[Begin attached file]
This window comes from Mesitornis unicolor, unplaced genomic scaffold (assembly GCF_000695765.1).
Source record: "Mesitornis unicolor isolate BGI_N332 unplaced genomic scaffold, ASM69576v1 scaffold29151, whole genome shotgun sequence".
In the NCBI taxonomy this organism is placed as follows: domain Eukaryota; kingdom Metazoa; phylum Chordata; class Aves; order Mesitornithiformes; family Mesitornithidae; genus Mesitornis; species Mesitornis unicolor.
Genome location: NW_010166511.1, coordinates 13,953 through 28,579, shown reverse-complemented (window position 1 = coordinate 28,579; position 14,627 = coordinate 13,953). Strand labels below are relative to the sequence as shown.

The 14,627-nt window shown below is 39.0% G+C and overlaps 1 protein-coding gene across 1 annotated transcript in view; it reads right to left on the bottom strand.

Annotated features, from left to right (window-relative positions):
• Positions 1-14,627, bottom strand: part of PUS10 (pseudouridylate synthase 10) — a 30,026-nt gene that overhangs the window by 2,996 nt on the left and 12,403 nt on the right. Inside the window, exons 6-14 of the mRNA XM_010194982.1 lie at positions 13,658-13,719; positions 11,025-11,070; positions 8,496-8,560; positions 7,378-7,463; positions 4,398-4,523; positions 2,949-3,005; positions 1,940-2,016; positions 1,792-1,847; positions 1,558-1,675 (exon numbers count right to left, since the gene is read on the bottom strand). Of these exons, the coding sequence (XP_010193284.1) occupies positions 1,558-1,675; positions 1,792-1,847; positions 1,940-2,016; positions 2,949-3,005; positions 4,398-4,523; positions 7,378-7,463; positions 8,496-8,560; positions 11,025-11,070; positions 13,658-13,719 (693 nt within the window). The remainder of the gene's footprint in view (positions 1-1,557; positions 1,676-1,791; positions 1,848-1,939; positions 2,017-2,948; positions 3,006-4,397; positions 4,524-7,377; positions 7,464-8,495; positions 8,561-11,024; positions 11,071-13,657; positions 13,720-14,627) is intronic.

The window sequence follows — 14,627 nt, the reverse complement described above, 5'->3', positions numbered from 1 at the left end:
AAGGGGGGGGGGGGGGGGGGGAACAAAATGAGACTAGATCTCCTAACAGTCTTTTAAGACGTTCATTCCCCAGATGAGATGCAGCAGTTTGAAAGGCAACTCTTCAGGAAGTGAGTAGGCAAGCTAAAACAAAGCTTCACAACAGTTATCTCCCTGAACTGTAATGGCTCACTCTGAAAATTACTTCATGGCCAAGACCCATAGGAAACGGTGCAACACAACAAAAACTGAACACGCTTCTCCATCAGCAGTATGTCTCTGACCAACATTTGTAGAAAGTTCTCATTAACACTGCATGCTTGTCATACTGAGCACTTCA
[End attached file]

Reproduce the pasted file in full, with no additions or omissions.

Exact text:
This window comes from Mesitornis unicolor, unplaced genomic scaffold (assembly GCF_000695765.1).
Source record: "Mesitornis unicolor isolate BGI_N332 unplaced genomic scaffold, ASM69576v1 scaffold29151, whole genome shotgun sequence".
In the NCBI taxonomy this organism is placed as follows: domain Eukaryota; kingdom Metazoa; phylum Chordata; class Aves; order Mesitornithiformes; family Mesitornithidae; genus Mesitornis; species Mesitornis unicolor.
Genome location: NW_010166511.1, coordinates 13,953 through 28,579, shown reverse-complemented (window position 1 = coordinate 28,579; position 14,627 = coordinate 13,953). Strand labels below are relative to the sequence as shown.

The 14,627-nt window shown below is 39.0% G+C and overlaps 1 protein-coding gene across 1 annotated transcript in view; it reads right to left on the bottom strand.

Annotated features, from left to right (window-relative positions):
• Positions 1-14,627, bottom strand: part of PUS10 (pseudouridylate synthase 10) — a 30,026-nt gene that overhangs the window by 2,996 nt on the left and 12,403 nt on the right. Inside the window, exons 6-14 of the mRNA XM_010194982.1 lie at positions 13,658-13,719; positions 11,025-11,070; positions 8,496-8,560; positions 7,378-7,463; positions 4,398-4,523; positions 2,949-3,005; positions 1,940-2,016; positions 1,792-1,847; positions 1,558-1,675 (exon numbers count right to left, since the gene is read on the bottom strand). Of these exons, the coding sequence (XP_010193284.1) occupies positions 1,558-1,675; positions 1,792-1,847; positions 1,940-2,016; positions 2,949-3,005; positions 4,398-4,523; positions 7,378-7,463; positions 8,496-8,560; positions 11,025-11,070; positions 13,658-13,719 (693 nt within the window). The remainder of the gene's footprint in view (positions 1-1,557; positions 1,676-1,791; positions 1,848-1,939; positions 2,017-2,948; positions 3,006-4,397; positions 4,524-7,377; positions 7,464-8,495; positions 8,561-11,024; positions 11,071-13,657; positions 13,720-14,627) is intronic.

The window sequence follows — 14,627 nt, the reverse complement described above, 5'->3', positions numbered from 1 at the left end:
AAGGGGGGGGGGGGGGGGGGGAACAAAATGAGACTAGATCTCCTAACAGTCTTTTAAGACGTTCATTCCCCAGATGAGATGCAGCAGTTTGAAAGGCAACTCTTCAGGAAGTGAGTAGGCAAGCTAAAACAAAGCTTCACAACAGTTATCTCCCTGAACTGTAATGGCTCACTCTGAAAATTACTTCATGGCCAAGACCCATAGGAAACGGTGCAACACAACAAAAACTGAACACGCTTCTCCATCAGCAGTATGTCTCTGACCAACATTTGTAGAAAGTTCTCATTAACACTGCATGCTTGTCATACTGAGCACTTCA